Yves here. I don’t buy this “aw, shucks, those Chinese misunderstood us! We were just havin’ a nice theoretical chat!” The folks who do high level defense related work think far more carefully about negotiations and game theory than the vast majority of private sector types do (for instance, Daniel Ellsberg, who worked at RAND before taking assignments at the Department of State and the Pentagon, was a key figure in the development of decision theory). So the fact that this little talk came off sounding like a threat was unlikely to be an accident.
So how does this play into European woes? Well, unless the EU patches up some rescues, pronto, we are likely to see a period of euro weakness. When trade plunged during the acute phase of the crisis, China’s surplus actually grew. Even though its exports fell, its imports shrank more. By contrast, Japan’s surplus went into a deficit and the Eurozone took a hit. This result came about because the yen spiked relative to the dollar and China held its currency peg to the greenback (by all accounts, it should have risen further). As conditions normalized and the dollar weakened, the renminbi depreciated along with it. Some analysts argue that the RMB is even more undervalued than it was in 2008.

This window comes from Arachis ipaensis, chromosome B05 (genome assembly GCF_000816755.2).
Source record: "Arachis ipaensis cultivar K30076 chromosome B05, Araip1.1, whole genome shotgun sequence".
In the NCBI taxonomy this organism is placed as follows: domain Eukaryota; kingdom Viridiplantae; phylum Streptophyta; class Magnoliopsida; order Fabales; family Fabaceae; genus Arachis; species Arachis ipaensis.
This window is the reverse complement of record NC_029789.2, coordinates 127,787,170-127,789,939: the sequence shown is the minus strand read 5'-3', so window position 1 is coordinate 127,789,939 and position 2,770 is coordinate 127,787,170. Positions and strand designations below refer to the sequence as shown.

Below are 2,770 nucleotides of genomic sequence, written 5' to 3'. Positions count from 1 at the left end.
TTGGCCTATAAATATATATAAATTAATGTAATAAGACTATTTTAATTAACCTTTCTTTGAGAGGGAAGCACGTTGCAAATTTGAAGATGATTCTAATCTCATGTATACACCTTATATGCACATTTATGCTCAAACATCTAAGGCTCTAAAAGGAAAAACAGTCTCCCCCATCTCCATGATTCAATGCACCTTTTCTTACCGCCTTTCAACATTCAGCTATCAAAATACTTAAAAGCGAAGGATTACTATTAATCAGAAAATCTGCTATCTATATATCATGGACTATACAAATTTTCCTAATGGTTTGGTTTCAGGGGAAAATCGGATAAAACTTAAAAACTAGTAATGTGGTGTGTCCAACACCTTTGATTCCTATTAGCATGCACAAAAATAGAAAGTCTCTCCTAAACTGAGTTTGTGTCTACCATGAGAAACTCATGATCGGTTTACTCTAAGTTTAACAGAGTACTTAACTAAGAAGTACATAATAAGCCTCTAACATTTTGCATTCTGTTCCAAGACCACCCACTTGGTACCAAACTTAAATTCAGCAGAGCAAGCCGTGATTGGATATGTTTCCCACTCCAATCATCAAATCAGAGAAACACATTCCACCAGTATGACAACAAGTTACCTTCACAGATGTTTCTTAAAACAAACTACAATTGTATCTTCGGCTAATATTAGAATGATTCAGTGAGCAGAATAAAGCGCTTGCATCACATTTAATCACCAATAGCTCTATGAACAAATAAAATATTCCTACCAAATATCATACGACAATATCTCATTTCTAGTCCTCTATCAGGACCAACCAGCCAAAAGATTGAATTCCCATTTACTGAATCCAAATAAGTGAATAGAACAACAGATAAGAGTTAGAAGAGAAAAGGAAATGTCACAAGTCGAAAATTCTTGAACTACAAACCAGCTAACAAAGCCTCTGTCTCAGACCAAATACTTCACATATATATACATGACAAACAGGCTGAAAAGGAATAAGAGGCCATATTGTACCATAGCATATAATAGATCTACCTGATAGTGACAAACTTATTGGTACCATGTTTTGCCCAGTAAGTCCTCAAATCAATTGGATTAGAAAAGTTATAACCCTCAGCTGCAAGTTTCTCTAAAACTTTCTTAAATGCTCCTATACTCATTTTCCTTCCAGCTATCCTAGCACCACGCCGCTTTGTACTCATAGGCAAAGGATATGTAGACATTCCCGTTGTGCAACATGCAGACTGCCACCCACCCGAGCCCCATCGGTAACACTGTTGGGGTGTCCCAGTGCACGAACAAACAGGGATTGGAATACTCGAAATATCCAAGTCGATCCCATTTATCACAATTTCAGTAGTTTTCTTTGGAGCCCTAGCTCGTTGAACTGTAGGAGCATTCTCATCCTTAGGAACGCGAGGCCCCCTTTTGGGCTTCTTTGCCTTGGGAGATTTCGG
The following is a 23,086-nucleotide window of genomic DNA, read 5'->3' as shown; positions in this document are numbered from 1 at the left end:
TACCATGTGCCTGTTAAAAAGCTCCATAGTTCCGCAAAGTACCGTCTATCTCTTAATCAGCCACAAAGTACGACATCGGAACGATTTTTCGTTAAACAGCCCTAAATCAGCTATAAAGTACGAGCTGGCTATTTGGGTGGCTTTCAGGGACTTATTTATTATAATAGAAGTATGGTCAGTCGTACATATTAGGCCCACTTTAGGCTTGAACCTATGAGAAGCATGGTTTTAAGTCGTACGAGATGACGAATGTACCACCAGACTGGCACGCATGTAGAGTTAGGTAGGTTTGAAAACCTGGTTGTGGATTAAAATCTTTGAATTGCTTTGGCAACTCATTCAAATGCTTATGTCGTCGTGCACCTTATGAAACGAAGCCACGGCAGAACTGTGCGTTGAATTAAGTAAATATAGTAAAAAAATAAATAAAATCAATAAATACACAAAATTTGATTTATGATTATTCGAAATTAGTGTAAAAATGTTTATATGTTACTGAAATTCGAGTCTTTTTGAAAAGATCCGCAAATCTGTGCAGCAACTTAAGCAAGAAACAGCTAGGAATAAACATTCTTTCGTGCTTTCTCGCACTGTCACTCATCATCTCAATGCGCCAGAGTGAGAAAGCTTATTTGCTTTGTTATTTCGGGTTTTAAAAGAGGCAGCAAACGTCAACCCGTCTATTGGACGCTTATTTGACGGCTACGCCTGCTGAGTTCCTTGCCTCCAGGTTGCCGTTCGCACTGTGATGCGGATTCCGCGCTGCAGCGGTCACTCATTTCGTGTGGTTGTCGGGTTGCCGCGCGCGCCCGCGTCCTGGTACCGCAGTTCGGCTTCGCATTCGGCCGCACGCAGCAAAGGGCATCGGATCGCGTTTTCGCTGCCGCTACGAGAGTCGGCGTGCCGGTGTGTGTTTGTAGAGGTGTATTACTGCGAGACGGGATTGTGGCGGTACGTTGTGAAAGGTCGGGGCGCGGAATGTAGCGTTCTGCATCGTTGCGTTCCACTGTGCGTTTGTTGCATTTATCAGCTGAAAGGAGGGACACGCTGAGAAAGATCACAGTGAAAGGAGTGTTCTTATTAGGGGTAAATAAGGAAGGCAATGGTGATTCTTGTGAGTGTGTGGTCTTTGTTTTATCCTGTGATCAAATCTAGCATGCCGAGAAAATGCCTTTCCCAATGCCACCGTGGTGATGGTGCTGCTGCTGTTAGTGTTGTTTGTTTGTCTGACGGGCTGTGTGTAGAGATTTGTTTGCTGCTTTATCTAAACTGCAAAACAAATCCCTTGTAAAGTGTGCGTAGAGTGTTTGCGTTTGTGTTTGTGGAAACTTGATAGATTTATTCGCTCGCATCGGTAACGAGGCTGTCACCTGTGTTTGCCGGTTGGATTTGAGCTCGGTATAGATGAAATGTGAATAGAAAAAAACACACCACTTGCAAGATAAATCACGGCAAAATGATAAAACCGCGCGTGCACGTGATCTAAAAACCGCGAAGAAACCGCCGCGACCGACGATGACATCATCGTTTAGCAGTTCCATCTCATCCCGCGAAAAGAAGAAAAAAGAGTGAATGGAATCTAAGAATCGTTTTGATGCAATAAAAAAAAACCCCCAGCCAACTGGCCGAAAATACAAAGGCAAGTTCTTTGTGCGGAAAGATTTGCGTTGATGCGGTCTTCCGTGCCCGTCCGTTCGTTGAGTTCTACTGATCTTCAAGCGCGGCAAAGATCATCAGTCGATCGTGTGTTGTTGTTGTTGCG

So US-China relations are getting fractious, and the US is no longer so keen to be the world’s superconsumer. If euro weakens (and on top of that the EU goes into a slump), that will reduce China’s exports. The US and China (and EU) are starting to engage in tit-for-tat trade retaliation (the Chinese are now taking aim at US chicken). Of course, the lesson of the Great Depression is that protectionism hurts the trade surplus country worst, so China has the most so lose, but they may not be able to restrain their punitive impulses.